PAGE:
In its formal response to these objections, Harvard has tried to excuse these errors on the basis that its “relationship with these voters is primarily academic, not employment.” For students who are paid late for their work or struggle to confirm health benefits, this is a familiar response. But it’s not acceptable: the NLRB’s Columbia decision established our status as employees months before we filed for our election. Harvard can and must do a better job. We began this campaign to come together to work towards a better Harvard and we will continue to do so by holding Harvard accountable to a fair, democratic union election.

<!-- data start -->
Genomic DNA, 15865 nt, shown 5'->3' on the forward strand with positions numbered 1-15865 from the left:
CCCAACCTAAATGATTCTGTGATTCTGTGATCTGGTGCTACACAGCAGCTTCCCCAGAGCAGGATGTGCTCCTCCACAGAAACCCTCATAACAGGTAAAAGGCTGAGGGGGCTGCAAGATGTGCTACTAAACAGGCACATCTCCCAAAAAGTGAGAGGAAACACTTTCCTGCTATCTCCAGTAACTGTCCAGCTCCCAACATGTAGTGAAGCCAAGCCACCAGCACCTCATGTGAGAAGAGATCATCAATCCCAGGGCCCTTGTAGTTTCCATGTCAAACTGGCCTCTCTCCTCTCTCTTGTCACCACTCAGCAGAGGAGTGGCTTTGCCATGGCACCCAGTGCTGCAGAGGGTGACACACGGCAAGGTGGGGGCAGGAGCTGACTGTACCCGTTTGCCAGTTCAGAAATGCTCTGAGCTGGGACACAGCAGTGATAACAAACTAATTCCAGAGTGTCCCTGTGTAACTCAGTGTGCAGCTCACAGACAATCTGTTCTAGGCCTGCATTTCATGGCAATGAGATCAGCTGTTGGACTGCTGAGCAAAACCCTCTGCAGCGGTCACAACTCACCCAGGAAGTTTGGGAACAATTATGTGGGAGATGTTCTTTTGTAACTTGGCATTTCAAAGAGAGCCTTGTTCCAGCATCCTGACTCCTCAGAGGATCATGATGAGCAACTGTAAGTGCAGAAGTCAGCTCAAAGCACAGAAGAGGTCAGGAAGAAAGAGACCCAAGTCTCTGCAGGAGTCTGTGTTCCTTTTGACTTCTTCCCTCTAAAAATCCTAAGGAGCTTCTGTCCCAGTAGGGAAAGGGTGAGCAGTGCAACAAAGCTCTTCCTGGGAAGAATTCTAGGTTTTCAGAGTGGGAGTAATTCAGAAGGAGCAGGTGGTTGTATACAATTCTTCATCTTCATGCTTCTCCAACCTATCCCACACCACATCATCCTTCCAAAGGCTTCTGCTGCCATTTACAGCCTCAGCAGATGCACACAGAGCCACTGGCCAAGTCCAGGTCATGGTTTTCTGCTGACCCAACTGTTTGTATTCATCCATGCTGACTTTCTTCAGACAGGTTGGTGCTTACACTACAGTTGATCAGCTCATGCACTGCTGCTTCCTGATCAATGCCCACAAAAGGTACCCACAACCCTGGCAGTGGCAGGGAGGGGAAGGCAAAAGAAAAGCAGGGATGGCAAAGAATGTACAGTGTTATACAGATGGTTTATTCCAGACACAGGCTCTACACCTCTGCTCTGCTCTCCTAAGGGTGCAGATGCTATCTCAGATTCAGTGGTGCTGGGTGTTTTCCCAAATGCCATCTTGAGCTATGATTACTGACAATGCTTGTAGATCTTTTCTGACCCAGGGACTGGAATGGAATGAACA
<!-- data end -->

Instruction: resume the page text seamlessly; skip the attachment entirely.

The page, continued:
The hearings at the NLRB to resolve the objections and remaining challenged ballots will begin on February 22. We will continue our work towards our right to bargain collectively. We’ll be hosting info sessions to explain the hearings process and answer any questions that members have on Feb. 15 at 5:00pm in CGIS S030 in Cambridge and Feb 16 at 12pm in the Martin Lounge of Vanderbilt Hall in Longwood. We hope you’ll join us.

Did the university intentionally exclude eligible voters to disenfranchise them in the election?